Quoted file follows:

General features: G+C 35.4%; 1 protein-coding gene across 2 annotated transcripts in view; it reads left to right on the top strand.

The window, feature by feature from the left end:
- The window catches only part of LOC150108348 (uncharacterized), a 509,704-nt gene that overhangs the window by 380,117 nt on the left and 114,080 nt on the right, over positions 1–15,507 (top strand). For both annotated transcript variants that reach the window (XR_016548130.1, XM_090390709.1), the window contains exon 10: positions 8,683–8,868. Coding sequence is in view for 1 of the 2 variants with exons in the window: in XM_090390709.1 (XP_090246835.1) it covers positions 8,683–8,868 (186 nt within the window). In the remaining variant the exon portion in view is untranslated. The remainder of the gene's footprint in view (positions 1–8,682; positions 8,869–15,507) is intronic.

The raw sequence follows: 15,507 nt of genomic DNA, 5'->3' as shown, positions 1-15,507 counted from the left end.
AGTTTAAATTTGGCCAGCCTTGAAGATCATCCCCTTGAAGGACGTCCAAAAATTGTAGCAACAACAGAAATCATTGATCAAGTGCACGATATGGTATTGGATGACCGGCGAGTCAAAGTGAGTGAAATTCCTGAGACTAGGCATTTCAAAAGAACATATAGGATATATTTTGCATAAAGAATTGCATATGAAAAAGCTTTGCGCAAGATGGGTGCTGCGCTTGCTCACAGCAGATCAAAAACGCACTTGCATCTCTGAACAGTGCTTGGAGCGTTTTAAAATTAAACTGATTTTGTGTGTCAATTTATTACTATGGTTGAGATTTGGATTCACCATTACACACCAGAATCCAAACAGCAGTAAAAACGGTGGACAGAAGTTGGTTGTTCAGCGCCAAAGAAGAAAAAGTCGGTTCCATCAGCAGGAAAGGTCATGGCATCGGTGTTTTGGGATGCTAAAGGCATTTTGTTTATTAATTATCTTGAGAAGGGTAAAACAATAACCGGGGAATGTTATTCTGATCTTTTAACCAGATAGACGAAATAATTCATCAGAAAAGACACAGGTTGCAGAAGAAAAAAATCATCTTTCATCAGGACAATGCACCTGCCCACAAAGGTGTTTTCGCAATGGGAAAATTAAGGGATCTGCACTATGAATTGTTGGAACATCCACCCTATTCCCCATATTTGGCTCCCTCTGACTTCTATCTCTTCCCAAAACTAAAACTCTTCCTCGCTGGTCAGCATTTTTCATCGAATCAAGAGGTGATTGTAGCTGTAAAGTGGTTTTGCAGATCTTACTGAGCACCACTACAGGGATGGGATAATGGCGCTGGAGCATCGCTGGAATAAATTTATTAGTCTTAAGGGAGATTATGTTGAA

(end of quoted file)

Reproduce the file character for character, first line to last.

General features: G+C 35.4%; 1 protein-coding gene across 2 annotated transcripts in view; it reads left to right on the top strand.

The window, feature by feature from the left end:
- The window catches only part of LOC150108348 (uncharacterized), a 509,704-nt gene that overhangs the window by 380,117 nt on the left and 114,080 nt on the right, over positions 1–15,507 (top strand). For both annotated transcript variants that reach the window (XR_016548130.1, XM_090390709.1), the window contains exon 10: positions 8,683–8,868. Coding sequence is in view for 1 of the 2 variants with exons in the window: in XM_090390709.1 (XP_090246835.1) it covers positions 8,683–8,868 (186 nt within the window). In the remaining variant the exon portion in view is untranslated. The remainder of the gene's footprint in view (positions 1–8,682; positions 8,869–15,507) is intronic.

The raw sequence follows: 15,507 nt of genomic DNA, 5'->3' as shown, positions 1-15,507 counted from the left end.
AGTTTAAATTTGGCCAGCCTTGAAGATCATCCCCTTGAAGGACGTCCAAAAATTGTAGCAACAACAGAAATCATTGATCAAGTGCACGATATGGTATTGGATGACCGGCGAGTCAAAGTGAGTGAAATTCCTGAGACTAGGCATTTCAAAAGAACATATAGGATATATTTTGCATAAAGAATTGCATATGAAAAAGCTTTGCGCAAGATGGGTGCTGCGCTTGCTCACAGCAGATCAAAAACGCACTTGCATCTCTGAACAGTGCTTGGAGCGTTTTAAAATTAAACTGATTTTGTGTGTCAATTTATTACTATGGTTGAGATTTGGATTCACCATTACACACCAGAATCCAAACAGCAGTAAAAACGGTGGACAGAAGTTGGTTGTTCAGCGCCAAAGAAGAAAAAGTCGGTTCCATCAGCAGGAAAGGTCATGGCATCGGTGTTTTGGGATGCTAAAGGCATTTTGTTTATTAATTATCTTGAGAAGGGTAAAACAATAACCGGGGAATGTTATTCTGATCTTTTAACCAGATAGACGAAATAATTCATCAGAAAAGACACAGGTTGCAGAAGAAAAAAATCATCTTTCATCAGGACAATGCACCTGCCCACAAAGGTGTTTTCGCAATGGGAAAATTAAGGGATCTGCACTATGAATTGTTGGAACATCCACCCTATTCCCCATATTTGGCTCCCTCTGACTTCTATCTCTTCCCAAAACTAAAACTCTTCCTCGCTGGTCAGCATTTTTCATCGAATCAAGAGGTGATTGTAGCTGTAAAGTGGTTTTGCAGATCTTACTGAGCACCACTACAGGGATGGGATAATGGCGCTGGAGCATCGCTGGAATAAATTTATTAGTCTTAAGGGAGATTATGTTGAA